At long last, the big policy issues related to race, educational equity and access in New York’s public schools are on the front burner. However, despite the attention, many of the most important issues remain obscured.
The arguments over Mayor de Blasio’s plan to revise the admission criteria used by New York’s top-ranked exam high schools have gotten the most attention, but this is in some ways a distraction.
To be clear: The plan to broaden the criteria for admission makes sense. After all, there are no reputable colleges in the U.S. today that admit students on the basis of their score on a single test.
However, the mayor’s proposal overlooks a more important problem: the dearth of rigorous schools for high-achieving low-income students in New York City.
According to the Department of Education, 28,333 students took the SHSAT (Specialized High School Admission Test) exam in 2017. Of those admitted to the eight exam schools, 4.1% were black, 6.3% were Latino, 26.5% were white, and 51.7% to Asian.
While most of the attention has been drawn to the underrepresentation of black and Latino students at these schools (67% of students in New York public schools are black or Hispanic), the scarcity of high-quality schools in neighborhoods throughout New York has been largely ignored.
A 2012 report by the Annenberg Institute for School Reform found that 18 of the 21 high schools in New York with the lowest college-readiness rates (less than 12%) are located in the poorest neighborhoods in the Bronx and Brooklyn.
This means that high-achieving students in these neighborhoods must commute to other areas of the city to access better schools.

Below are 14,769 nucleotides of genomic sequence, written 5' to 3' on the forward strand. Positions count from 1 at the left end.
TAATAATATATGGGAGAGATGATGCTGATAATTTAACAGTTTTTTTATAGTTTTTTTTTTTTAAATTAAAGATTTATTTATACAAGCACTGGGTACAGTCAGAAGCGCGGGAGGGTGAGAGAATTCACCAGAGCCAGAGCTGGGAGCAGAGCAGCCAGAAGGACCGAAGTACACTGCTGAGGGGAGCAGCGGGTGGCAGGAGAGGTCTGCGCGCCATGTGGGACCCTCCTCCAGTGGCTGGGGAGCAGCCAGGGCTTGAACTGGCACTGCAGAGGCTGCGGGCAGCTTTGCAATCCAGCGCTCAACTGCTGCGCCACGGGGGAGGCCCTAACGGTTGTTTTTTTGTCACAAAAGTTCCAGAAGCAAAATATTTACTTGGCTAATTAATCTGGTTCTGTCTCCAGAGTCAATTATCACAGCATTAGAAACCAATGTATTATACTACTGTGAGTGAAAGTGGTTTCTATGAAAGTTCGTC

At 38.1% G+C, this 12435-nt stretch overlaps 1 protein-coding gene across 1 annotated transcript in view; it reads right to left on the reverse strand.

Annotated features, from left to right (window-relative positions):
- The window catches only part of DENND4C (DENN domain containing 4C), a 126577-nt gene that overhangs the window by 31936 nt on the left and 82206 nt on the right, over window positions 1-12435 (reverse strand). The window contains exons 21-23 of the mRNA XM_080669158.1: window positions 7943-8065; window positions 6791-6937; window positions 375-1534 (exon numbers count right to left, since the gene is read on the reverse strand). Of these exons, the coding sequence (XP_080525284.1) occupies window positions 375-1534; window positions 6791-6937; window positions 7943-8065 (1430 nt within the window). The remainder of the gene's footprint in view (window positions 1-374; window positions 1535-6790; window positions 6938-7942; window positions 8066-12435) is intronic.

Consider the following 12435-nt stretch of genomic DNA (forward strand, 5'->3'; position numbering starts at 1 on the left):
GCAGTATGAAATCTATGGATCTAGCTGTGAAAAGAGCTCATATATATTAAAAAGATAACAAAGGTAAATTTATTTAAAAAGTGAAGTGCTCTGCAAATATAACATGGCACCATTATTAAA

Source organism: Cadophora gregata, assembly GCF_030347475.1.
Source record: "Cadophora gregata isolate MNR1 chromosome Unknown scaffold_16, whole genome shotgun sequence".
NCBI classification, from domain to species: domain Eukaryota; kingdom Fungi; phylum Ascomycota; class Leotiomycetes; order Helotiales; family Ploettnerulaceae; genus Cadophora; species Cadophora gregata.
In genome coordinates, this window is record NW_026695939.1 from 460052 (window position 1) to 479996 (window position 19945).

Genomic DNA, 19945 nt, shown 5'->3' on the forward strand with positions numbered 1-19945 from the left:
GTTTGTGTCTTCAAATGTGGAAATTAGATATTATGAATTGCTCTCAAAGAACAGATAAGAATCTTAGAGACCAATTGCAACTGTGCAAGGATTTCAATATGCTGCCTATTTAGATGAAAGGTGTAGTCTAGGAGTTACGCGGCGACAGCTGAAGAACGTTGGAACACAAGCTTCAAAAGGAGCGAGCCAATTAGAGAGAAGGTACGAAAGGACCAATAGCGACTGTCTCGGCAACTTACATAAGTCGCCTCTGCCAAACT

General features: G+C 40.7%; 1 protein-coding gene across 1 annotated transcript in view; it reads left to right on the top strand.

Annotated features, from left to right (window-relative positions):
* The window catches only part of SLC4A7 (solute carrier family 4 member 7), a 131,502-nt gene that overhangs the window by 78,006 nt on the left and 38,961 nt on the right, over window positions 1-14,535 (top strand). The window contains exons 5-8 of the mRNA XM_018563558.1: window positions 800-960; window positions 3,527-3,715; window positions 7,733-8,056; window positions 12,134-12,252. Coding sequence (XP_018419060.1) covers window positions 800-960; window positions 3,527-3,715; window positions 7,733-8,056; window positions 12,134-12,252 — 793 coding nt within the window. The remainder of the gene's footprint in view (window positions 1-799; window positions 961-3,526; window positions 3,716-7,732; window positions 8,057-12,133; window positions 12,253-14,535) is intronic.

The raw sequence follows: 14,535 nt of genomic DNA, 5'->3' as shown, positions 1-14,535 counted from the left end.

Given that many of these students attended weak elementary and middle schools located in their neighborhoods, even some of the highest-achieving students are often unprepared to excel on the admission exam. Test-prep programs and even the new admissions criteria cannot compensate for the disadvantage of enrolling in weak neighborhood schools.
With 1.1 million school children in the system, designating eight high schools for the highest-achieving students is simply inadequate and blatantly unfair.
There are, of course, other great high schools in New York, some of which may in fact be better than the exam schools. However, many of these schools also enroll very few black or Hispanic students from low-income backgrounds because they have been allowed to “screen” out the most disadvantaged students.
Chancellor Richard Carranza has rightfully criticized the practice of screening in some middle and high schools. Hopefully, he will go further. The issue is as important as the admission policy at the exam schools because it serves as yet another barrier for poor children to gain access to “good” schools in New York.
Most children in New York City attend schools characterized by an extreme degree of race/class segregation (de-facto, not de-jure).
Were these schools separate but equal, the status quo might be acceptable. But for the most part they are not. Many of the children, particularly those who reside in the poorest neighborhoods, are resigned to attend weak and under-performing schools.
The selective high-school fight may well be worth having. BUt ultimately, we will only begin to truly level the playing field in education if we can ensure that all students have access to high-quality schools, starting at the earliest possible age.